Because working for DC Public Schools makes people turn into drunks. If you work for the public schools in DC (or at least in the Office of Special Education), there's about a 98.7% chance, that you will hate your job or at least it will stress you out to the point where you just can't stand the thought of waking up in the morning and walking into to work. It will make you yearn for happy hours and bitch sessions with your colleagues.
I remember the sickening feeling I would get in the mornings before I had to go to work as a public school teacher. That feeling is coming back now even though I'm not a teacher. It's because I still work for the school system and it's a miserable place to be employed.
This system chews people up and spits them out for breakfast. I sometimes think of DCPS as this terrible monster that slowly preys on people and steals their soul. Maybe I work for the devil. I surely hope not because I was relying on getting to heaven and using the kids as an excuse for letting me. Hey, I'd do anything for these kids.
While I'm on the subject of doing anything for students, let me recount my latest antics as a Central Office employee. Watha was a student who attended the program I managed for the last 6 months. He had already finished up all of his credits months ago, but no one could find him. He was a ghost of a student. He came to my attention because it seemed silly to me to not track down this kid who only needed community service hours to graduate. But I was told by staff, teachers, and his social worker that he was MIA. No one could find him.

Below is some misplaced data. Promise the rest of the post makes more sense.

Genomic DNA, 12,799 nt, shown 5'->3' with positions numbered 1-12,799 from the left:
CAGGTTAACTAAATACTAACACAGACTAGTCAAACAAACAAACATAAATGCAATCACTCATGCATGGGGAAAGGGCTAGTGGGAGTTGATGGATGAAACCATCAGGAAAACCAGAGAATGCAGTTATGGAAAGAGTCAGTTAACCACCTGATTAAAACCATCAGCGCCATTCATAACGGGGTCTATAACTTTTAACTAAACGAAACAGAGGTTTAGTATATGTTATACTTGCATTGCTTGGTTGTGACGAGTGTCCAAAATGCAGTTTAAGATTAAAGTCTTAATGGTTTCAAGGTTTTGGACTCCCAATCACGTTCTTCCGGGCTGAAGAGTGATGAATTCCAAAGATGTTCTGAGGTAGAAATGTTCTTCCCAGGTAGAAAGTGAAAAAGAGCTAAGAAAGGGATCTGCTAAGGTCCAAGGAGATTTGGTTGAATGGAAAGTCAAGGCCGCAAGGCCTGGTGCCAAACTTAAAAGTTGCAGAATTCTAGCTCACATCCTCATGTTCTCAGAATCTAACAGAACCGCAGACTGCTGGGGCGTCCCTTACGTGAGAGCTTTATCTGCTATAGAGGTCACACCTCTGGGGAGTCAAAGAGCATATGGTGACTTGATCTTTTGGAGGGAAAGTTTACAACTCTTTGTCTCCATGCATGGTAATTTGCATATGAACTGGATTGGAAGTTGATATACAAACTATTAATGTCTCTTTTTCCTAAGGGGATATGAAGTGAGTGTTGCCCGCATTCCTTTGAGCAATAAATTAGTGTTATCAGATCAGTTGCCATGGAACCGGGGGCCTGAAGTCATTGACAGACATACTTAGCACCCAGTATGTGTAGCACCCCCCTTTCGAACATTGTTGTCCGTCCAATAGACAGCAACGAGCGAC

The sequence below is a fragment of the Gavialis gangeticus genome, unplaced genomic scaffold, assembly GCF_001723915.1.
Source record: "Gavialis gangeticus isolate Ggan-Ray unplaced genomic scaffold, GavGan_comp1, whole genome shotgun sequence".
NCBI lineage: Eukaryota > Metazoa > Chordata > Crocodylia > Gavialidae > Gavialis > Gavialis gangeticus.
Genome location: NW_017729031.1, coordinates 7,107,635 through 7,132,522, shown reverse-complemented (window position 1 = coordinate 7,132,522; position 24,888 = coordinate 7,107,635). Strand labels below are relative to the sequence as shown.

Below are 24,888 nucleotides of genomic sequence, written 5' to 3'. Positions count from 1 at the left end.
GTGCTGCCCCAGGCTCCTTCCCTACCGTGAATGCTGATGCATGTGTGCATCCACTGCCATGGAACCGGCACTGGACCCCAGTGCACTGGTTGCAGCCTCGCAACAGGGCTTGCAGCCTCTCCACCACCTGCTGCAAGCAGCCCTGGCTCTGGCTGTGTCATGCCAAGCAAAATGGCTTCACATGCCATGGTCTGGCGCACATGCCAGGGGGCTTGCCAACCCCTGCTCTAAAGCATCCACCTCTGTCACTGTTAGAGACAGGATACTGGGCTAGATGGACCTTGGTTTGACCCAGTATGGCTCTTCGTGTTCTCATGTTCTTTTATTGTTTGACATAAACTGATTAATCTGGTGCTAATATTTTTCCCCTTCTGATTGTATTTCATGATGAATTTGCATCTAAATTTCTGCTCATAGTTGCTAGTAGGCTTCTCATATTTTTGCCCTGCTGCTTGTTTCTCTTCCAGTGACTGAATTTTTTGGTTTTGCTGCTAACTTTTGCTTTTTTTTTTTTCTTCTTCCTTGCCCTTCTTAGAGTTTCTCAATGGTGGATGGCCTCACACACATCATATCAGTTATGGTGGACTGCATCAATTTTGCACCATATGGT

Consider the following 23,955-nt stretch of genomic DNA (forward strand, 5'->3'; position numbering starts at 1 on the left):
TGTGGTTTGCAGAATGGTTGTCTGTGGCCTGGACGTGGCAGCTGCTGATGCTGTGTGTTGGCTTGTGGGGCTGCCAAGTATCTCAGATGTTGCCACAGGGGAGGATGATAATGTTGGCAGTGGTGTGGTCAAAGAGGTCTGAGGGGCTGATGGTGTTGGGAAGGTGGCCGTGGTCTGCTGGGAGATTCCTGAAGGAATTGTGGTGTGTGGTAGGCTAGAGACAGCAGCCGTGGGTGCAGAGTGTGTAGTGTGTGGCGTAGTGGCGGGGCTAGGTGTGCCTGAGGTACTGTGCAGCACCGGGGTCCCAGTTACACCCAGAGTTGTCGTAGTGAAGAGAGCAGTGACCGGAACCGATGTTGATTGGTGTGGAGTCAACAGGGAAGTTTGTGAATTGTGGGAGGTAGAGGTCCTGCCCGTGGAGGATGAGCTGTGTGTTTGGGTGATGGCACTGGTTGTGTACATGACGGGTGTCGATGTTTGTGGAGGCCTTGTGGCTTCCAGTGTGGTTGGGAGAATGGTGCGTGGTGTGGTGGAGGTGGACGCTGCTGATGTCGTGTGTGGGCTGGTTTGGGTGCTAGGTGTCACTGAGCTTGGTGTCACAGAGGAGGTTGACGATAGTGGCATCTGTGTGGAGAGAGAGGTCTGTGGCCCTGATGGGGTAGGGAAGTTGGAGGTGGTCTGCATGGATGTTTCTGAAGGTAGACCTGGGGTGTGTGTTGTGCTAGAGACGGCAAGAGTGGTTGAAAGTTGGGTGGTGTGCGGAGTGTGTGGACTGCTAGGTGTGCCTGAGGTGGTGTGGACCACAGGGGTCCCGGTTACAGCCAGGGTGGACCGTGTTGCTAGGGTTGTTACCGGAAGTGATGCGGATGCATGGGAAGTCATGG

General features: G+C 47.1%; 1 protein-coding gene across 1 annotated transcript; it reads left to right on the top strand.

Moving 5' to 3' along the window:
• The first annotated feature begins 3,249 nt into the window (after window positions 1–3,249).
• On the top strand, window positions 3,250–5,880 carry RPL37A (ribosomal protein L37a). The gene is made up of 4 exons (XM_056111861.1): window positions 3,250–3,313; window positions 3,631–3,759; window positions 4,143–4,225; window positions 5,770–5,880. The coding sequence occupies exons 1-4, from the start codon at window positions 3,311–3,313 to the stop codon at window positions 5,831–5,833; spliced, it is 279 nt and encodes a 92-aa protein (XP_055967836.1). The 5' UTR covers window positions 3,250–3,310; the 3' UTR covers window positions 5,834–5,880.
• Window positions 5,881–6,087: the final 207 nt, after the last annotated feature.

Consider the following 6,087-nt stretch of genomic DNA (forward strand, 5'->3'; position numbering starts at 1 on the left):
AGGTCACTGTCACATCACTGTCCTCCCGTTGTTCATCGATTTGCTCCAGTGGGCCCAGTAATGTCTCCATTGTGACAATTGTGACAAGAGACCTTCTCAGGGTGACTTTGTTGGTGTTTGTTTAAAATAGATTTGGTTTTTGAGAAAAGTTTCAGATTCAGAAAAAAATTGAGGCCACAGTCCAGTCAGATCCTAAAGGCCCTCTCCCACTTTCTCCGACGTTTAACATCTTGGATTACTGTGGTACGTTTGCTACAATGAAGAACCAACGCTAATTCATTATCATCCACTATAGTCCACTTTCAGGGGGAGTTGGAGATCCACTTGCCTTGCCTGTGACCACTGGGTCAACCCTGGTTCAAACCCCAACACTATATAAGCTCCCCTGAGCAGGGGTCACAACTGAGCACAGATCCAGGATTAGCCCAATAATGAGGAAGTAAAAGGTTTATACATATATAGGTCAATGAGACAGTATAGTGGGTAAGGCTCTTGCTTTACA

Have I mentioned that I like a good challenge? Well, Watha wasn't actually that much of a challenge or particularly difficult to track down. I looked up his mother in the white pages and called every number that was listed. I made contact with his mom and told her that I just wanted her son to graduate and was here to help in any way. She passed the phone to Watha, who explained his whereabouts over the last school year.
Watha told me that he had some trouble over the past year and needed to get himself together. I told him that I would be in touch but that it was really important for him to get his community service hours. I asked him to meet me at the school I was managing. Four days later he showed up to school and I met him in person. What a dynamic and bright young man he was. I was so impressed by his energy and demeanor and continued to encourage him to finish his service hours in order to finish high school. I had made a connection--he knew that I cared.
Long story short: Several months later Watha and I met (he, in tow with his adorable blue pit puppy) and he handed me his community service hours form. This was after I pounded on his back door at 8:00 a.m. earlier that morning reminding him that he needed to get me the paperwork for graduation. After looking through the papers, I jumped up and down and gave him a high five. I was so proud of a kid, who despite countless challenges, completed this one obstacle that was keeping him from graduating. I was so proud of a kid I barely knew. Watha had a a big cheesy smile on his face because he realized his accomplishment.
I ask myself every day: Why am I here? What do I even do? Does it matter? And when I think about the smile on Watha's face from last week, knowing that he had accomplished something big, I know why I am here in DC Public Schools. And in those precious moments, I know my purpose. I hope the big Man in the sky knows that I always try to do right by these kids. I hope he's saving my space.